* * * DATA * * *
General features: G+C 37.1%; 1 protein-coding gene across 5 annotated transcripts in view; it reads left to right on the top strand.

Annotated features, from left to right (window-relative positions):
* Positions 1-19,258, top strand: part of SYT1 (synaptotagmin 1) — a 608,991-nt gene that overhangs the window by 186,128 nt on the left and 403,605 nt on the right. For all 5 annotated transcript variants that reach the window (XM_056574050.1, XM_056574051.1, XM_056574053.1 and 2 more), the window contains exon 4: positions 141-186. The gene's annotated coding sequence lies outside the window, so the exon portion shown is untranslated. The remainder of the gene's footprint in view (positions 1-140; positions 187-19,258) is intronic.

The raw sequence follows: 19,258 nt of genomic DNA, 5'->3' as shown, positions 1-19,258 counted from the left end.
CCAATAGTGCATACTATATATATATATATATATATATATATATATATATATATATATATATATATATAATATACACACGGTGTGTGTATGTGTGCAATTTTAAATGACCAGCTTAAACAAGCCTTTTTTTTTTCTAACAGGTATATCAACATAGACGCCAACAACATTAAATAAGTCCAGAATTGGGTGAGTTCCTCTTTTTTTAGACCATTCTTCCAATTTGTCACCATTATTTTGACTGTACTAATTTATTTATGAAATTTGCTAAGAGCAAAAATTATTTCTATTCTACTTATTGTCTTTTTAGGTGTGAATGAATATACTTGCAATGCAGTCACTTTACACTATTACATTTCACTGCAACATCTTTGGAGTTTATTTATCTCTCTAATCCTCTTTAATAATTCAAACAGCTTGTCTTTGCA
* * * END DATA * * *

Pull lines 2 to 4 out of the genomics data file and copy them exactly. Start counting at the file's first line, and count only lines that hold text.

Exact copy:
Annotated features, from left to right (window-relative positions):
* Positions 1-19,258, top strand: part of SYT1 (synaptotagmin 1) — a 608,991-nt gene that overhangs the window by 186,128 nt on the left and 403,605 nt on the right. For all 5 annotated transcript variants that reach the window (XM_056574050.1, XM_056574051.1, XM_056574053.1 and 2 more), the window contains exon 4: positions 141-186. The gene's annotated coding sequence lies outside the window, so the exon portion shown is untranslated. The remainder of the gene's footprint in view (positions 1-140; positions 187-19,258) is intronic.

The raw sequence follows: 19,258 nt of genomic DNA, 5'->3' as shown, positions 1-19,258 counted from the left end.